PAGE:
When everyone finally relaxes, (Chkkkk) “Hi everyone, this is your captain again. Unfortunately we haven’t gotten the okay to take off. The frozen rain has made it unsafe for us to take off and the runways are still closed.” 5 and a half hours later… We finally take off. I end up missing my connecting flight in Dallas but am able to catch a little bit later flight that gets me to Jacksonville by 10pm. What a first day of the journey. I could have been extrreeeemmmeelly frustrated but actually took this as a challenge and sign that this entire mission will have its bumps in the road and to be able to roll with them will be the reason why I succeed. Philosophic huh? 🙂 It definitely gave me a positive counterfact and made me have a far better outlook on the entire situation. Lesson learned #1, happiness is completely controllable by the outlook you have on any situation. Expect things will happen throughout your own journeys but you are the ultimate controller of how you will let these incidents affect your happiness.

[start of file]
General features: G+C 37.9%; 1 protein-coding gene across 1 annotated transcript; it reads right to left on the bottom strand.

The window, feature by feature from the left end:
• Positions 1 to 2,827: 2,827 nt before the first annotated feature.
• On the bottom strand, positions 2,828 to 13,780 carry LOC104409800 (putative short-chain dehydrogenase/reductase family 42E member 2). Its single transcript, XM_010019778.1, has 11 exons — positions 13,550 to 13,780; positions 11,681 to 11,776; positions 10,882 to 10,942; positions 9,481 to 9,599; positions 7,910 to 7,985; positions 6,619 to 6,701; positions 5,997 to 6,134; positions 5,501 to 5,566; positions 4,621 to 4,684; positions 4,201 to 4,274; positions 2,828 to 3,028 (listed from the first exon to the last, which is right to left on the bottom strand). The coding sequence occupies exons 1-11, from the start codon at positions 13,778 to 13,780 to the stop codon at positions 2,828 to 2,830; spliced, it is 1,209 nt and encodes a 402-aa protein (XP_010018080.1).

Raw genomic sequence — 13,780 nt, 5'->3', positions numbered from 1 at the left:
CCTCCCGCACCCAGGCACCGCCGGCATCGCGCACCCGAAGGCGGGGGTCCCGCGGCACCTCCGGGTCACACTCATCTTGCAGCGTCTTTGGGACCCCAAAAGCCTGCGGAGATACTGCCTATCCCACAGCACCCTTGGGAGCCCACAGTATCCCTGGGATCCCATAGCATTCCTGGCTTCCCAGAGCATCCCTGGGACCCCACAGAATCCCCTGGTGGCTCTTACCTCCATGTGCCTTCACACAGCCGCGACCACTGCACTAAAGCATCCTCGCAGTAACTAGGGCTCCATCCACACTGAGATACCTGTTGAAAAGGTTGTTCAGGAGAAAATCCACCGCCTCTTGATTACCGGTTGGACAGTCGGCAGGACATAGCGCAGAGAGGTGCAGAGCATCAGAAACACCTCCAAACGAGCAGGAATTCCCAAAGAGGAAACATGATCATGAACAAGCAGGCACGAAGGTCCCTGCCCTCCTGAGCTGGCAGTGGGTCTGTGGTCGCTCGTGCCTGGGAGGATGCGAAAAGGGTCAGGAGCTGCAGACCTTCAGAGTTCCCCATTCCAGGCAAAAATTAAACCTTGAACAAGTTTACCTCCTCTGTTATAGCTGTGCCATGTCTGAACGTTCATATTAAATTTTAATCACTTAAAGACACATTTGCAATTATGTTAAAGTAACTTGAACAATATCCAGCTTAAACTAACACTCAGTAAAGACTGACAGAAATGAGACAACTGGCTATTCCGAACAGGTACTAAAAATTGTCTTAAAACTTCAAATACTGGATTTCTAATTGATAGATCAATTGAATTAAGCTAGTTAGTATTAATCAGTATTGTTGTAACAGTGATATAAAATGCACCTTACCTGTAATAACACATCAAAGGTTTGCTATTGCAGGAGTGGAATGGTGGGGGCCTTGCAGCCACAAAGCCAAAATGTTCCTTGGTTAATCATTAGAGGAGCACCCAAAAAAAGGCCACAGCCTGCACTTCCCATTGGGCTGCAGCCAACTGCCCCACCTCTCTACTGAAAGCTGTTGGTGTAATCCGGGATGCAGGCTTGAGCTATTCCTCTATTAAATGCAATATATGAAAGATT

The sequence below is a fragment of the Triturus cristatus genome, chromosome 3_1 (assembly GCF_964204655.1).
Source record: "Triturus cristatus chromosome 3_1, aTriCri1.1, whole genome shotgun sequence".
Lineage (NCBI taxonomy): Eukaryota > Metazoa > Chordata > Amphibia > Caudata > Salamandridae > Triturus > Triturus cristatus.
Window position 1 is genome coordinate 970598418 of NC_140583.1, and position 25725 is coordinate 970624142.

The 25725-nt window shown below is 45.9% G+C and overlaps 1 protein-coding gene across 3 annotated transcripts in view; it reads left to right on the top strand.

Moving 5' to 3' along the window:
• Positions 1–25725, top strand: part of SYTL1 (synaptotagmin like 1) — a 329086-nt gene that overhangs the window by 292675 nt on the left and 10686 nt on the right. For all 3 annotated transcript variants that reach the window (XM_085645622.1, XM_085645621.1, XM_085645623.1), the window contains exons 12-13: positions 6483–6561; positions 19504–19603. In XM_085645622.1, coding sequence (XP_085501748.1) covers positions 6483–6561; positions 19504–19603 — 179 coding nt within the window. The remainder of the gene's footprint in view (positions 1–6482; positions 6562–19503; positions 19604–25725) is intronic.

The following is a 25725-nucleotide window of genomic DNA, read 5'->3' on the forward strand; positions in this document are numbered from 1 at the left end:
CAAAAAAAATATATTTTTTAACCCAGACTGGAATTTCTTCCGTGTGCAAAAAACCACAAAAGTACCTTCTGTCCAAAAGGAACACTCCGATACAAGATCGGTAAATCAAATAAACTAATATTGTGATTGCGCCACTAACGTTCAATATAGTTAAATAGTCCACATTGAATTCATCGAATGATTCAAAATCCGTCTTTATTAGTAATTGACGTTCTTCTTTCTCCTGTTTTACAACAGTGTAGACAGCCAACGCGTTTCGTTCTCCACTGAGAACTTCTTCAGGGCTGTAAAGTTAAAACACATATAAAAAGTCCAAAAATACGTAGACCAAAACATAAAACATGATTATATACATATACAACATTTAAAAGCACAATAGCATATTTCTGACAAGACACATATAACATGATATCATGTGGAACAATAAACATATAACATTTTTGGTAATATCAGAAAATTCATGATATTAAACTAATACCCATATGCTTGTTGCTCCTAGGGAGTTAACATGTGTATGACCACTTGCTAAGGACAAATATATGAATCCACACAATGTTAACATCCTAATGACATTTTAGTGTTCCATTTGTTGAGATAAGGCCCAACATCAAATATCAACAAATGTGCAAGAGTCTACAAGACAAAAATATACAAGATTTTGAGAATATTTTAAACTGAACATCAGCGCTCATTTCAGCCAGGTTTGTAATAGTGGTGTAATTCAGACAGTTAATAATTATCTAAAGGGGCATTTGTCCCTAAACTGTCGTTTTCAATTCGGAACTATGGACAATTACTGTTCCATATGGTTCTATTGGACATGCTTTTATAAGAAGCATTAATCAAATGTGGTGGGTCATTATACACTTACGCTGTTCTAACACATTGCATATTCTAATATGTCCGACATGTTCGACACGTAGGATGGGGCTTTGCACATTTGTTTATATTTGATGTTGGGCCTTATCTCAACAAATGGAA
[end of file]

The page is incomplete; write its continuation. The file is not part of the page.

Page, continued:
Now there were some amazing things I took out of the actual Startup Weekend event in Jacksonville. To give a little bit of context to the scene in Jacksonville it is mostly dominated by big corporations that are a key driver in their culture. The main 3 industries are Transportation, Healthcare and Finance. There isn’t much of a young tech startup scene there, well… there isn’t a tech startup scene there.
In my conversations with a lot of the local professionals they would describe some of the big weaknesses of the culture as very corporate, risk averse, comfortable, and not focused on innovation. Jacksonville tends to turn more into a destination location that attracts a little older and laid back community.
Also, even though Jacksonville has some of the best public high schools across the nation, most students tend to move away from home and go to the ivy league schools near by or end up getting big offers from companies which require them to relocate.